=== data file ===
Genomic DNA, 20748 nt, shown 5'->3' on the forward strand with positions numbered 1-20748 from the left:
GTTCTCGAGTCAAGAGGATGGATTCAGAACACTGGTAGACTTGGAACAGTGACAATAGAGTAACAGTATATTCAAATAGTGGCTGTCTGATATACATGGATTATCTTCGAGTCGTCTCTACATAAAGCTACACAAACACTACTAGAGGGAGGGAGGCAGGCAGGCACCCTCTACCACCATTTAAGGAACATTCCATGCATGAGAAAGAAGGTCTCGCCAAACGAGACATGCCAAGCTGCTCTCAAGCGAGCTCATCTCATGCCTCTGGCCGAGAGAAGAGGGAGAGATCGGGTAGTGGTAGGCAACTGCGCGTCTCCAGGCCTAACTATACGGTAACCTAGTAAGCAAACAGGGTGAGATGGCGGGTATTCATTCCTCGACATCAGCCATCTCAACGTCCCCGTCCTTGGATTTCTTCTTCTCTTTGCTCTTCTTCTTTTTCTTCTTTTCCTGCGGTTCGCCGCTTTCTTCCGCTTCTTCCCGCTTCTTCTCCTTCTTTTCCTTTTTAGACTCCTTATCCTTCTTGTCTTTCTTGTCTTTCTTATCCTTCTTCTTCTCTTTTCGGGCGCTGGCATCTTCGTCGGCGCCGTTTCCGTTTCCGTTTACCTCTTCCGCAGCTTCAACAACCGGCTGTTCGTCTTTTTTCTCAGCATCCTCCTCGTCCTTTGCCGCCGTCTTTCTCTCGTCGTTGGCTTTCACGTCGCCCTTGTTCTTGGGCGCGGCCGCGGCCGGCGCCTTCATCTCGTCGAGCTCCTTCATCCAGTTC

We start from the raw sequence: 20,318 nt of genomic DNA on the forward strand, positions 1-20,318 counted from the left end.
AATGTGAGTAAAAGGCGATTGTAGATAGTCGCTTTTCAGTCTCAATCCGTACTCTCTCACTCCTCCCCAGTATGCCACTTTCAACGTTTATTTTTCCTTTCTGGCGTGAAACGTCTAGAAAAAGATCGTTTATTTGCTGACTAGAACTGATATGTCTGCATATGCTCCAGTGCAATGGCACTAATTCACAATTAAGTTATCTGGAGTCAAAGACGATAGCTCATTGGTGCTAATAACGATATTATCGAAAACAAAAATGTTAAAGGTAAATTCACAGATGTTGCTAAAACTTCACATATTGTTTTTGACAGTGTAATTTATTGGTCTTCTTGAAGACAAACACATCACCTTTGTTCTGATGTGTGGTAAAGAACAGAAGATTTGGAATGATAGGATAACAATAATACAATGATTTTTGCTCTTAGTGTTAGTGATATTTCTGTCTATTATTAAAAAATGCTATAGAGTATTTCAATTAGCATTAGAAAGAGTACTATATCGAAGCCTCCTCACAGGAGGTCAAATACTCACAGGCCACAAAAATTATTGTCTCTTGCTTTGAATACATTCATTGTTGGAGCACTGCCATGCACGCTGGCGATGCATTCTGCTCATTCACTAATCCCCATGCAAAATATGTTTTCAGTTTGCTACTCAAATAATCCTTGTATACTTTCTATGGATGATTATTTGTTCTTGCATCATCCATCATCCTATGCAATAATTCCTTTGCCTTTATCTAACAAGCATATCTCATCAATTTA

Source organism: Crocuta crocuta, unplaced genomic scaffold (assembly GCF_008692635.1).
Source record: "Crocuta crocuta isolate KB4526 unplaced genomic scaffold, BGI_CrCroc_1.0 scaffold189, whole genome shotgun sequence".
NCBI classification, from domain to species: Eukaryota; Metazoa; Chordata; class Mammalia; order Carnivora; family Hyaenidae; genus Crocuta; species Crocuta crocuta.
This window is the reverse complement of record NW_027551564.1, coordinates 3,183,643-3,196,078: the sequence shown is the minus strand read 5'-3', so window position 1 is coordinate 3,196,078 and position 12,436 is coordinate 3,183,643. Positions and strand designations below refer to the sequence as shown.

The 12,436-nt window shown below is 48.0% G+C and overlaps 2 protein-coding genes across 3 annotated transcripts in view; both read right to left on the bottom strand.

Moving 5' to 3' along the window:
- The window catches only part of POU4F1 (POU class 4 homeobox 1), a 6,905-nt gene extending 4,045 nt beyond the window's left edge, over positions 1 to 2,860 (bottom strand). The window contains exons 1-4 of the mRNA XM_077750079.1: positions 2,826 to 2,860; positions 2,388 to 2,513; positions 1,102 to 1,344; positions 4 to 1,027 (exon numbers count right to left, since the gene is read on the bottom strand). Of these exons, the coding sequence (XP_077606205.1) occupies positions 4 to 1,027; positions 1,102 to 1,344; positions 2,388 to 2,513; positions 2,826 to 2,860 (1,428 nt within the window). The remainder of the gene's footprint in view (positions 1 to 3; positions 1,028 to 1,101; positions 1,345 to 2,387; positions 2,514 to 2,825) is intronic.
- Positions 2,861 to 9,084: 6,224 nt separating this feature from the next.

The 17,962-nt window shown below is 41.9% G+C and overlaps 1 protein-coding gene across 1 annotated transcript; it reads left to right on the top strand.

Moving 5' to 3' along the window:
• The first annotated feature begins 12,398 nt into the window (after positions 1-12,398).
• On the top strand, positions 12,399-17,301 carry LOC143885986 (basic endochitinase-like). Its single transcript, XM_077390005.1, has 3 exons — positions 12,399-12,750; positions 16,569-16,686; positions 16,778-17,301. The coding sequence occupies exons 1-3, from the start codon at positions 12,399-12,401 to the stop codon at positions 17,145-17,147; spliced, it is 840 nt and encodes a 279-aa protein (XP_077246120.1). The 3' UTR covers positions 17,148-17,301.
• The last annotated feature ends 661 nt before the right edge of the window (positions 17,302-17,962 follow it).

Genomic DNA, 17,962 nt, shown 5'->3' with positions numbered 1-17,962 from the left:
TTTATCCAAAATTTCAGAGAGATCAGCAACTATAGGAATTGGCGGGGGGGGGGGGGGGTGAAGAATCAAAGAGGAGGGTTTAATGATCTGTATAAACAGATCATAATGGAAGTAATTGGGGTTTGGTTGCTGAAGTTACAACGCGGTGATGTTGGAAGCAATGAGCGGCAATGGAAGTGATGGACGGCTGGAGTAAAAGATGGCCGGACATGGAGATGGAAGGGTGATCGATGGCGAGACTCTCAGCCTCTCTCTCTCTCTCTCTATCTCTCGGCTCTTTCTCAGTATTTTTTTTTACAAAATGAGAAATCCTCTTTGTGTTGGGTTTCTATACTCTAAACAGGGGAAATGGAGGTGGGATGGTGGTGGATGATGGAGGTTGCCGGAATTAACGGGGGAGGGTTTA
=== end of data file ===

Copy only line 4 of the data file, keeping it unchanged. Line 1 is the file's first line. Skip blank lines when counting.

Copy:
AATGTGAGTAAAAGGCGATTGTAGATAGTCGCTTTTCAGTCTCAATCCGTACTCTCTCACTCCTCCCCAGTATGCCACTTTCAACGTTTATTTTTCCTTTCTGGCGTGAAACGTCTAGAAAAAGATCGTTTATTTGCTGACTAGAACTGATATGTCTGCATATGCTCCAGTGCAATGGCACTAATTCACAATTAAGTTATCTGGAGTCAAAGACGATAGCTCATTGGTGCTAATAACGATATTATCGAAAACAAAAATGTTAAAGGTAAATTCACAGATGTTGCTAAAACTTCACATATTGTTTTTGACAGTGTAATTTATTGGTCTTCTTGAAGACAAACACATCACCTTTGTTCTGATGTGTGGTAAAGAACAGAAGATTTGGAATGATAGGATAACAATAATACAATGATTTTTGCTCTTAGTGTTAGTGATATTTCTGTCTATTATTAAAAAATGCTATAGAGTATTTCAATTAGCATTAGAAAGAGTACTATATCGAAGCCTCCTCACAGGAGGTCAAATACTCACAGGCCACAAAAATTATTGTCTCTTGCTTTGAATACATTCATTGTTGGAGCACTGCCATGCACGCTGGCGATGCATTCTGCTCATTCACTAATCCCCATGCAAAATATGTTTTCAGTTTGCTACTCAAATAATCCTTGTATACTTTCTATGGATGATTATTTGTTCTTGCATCATCCATCATCCTATGCAATAATTCCTTTGCCTTTATCTAACAAGCATATCTCATCAATTTA